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Hillbilly Elegy

Hillbilly Elegy: A Memoir of a Family and Culture in Crisis by J.D. Vance was published just months before the 2016 election.

Many have claimed that this book is essential in understanding the outcome of that election, and understanding why poor, working class, white Americans are feeling the way they are feeling.

That was part of why I wanted to read this book. I also was looking forward to getting insight into a demographic in America I'm not personally familiar with. And coming from someone who essentially "made it," I had a little faith it would be accurate. Not just something academic, but personal and capturing the nuances that an outsider might not consider. J.D. Vance grew up in a poor Rust Belt town, and despite what statistics will tell you his future would look like, he ended up a graduate of Yale Law School. I was interested to read about what he felt helped him beat the odds, and understand the plight of the poor in Appalachia in a context that wasn't strictly economics and government intervention or, lack of intervention.

This book certainly lived up to my expectations. Vance does not shy away from the less flattering aspects of Hillbilly culture. He talks about the cycle of poverty, but he doesn't chalk it up to a lack of jobs. He expands on what is stopping these people from getting the jobs that are out there. He calls out the parts of Hillbilly culture that aren't pretty, but have somehow become ingrained in the culture having continued on for generations. I got the impression that many people might not even realize how damaging some of these habits are.

He talks about the work ethic. Young men who want jobs, but "not that one." Young women who continuously skip work, without giving any notice. How is any employer supposed to continue and pay someone for a job they are not doing. He even points out how so many surveys show that the working class is working the hardest, but in Appalachia, he's not seeing anyone look for or try to maintain jobs. He mentions having known far too many "welfare queens." It's not the only time he mentions that Hillbilly culture has aspects of it, where people are not being honest with themselves.

This is a huge reckoning to come to terms with. It is not easy to be self reflective, and it is especially difficult to take a look at our negative traits. To be able to admit that we are holding ourselves back, rather than find excuses, can be quite painful.

With this memoir, Vance's has an opportunity to help break the cycle. By presenting his outlook and acknowledging the things that fell into place, making it possible for him to break out of that Hillbilly mold and become something more, Vance provides a chance for others to be aware. Rather than give in to what many in his hometown, and towns like it, might think is the inevitable, there is now an opportunity to be more self aware. To gain a holistic view of what is going on in the Rust Belt, there is an opportunity to open themselves up to the same type of self reflection, and realize which parts of their behavior are holding them back.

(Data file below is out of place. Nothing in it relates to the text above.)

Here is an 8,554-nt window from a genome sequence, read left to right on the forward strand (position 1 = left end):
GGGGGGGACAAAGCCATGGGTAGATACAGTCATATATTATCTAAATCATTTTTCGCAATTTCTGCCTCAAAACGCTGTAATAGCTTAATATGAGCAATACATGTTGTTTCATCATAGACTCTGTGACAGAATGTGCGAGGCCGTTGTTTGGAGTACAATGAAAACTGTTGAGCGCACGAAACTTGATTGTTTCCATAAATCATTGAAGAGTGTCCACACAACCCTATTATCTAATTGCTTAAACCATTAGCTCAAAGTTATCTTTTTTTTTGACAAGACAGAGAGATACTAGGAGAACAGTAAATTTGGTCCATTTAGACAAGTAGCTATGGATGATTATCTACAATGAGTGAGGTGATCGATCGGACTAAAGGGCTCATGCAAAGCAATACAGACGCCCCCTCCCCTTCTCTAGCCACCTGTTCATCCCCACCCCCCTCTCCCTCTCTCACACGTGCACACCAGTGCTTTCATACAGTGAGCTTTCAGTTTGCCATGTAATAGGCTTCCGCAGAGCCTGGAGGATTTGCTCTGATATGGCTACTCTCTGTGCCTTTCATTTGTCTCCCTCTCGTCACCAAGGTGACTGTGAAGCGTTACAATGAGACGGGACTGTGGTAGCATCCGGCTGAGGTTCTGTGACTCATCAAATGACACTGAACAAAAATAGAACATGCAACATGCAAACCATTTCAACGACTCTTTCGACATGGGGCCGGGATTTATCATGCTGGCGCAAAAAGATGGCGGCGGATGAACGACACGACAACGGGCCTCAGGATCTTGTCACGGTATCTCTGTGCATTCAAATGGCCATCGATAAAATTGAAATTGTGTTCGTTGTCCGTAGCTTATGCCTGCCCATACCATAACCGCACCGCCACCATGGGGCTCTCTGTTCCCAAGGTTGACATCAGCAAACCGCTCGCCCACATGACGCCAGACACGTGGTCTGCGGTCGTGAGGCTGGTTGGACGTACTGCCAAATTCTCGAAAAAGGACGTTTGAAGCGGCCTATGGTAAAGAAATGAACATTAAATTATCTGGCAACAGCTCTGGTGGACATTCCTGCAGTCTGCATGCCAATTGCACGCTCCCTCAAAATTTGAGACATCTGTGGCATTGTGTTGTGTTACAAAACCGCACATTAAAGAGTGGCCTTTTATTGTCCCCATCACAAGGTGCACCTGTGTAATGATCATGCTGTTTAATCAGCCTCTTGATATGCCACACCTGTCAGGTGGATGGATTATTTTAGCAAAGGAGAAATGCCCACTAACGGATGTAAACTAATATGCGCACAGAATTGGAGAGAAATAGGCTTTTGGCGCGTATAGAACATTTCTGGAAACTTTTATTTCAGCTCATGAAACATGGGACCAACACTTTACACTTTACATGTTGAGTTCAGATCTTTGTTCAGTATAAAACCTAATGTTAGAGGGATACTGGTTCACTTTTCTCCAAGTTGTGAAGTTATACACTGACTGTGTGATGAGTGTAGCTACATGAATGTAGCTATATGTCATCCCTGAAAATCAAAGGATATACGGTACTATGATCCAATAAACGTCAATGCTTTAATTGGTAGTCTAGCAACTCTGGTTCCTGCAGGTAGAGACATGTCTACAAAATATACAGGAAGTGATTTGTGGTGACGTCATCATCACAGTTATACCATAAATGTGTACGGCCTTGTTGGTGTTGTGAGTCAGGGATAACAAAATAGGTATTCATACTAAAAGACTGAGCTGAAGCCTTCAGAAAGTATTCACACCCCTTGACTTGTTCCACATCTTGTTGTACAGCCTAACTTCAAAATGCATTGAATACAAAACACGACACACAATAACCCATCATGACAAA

As I read this book, and I came across these chapters that dealt with how Hillbilly Culture needs to change, I wondered, are the people who need to read this, reading it? With so much of the book focused on how education is not encouraged at home, and this idea that most people don't participate in school work or even plan on higher education, would any Hillbilly even read this book?

How would they respond to this book? Would there be outrage at having their most negative traits brought out into the light? Would some of that outrage be head off if the message were coming from someone local? Would there be more reception to the message than when it was coming from an outsider?

These are the questions that consumed my mind as I read this book. And as I researched the reception of the book, I found that it was divided politically; what the conservatives think and what the liberals think. There was nothing to mention how the subjects of this book felt about the author's assessment. Ironically, even in documenting the reception of this book, the poor, white, working class seems to have been left behind, again.

My opinion: this was a good book to have read. I think it fostered empathy with a group that many of us probably think of strictly in terms of economic policy. Do I think this is the book that can explain the outcome of the 2016 election, the way some of the reviews suggested? Not entirely. I think it gives some insight into the unrest and frustration that some Trump supporters feel. But I think this is in no way a full picture of what lead to that outcome on Election Day.

I think it brought to light ideas about the things people need to take responsibility for, versus things that may require some government assistance. Do I agree with all of his suggestions? No. I think Vance doesn't want to actually recommend any policy and so he tip toes around it all quickly towards the end of the book. This is probably for the best as I don't believe it's his area of expertise. So if you're looking for how the government can help the poor, white, working class in Appalachia, this book will leave you wanting more. But if you're looking for a memoir that is relevant to how we understand these various demographics not only from a political aspect, but from a cultural aspect, you are likely to appreciate this book.

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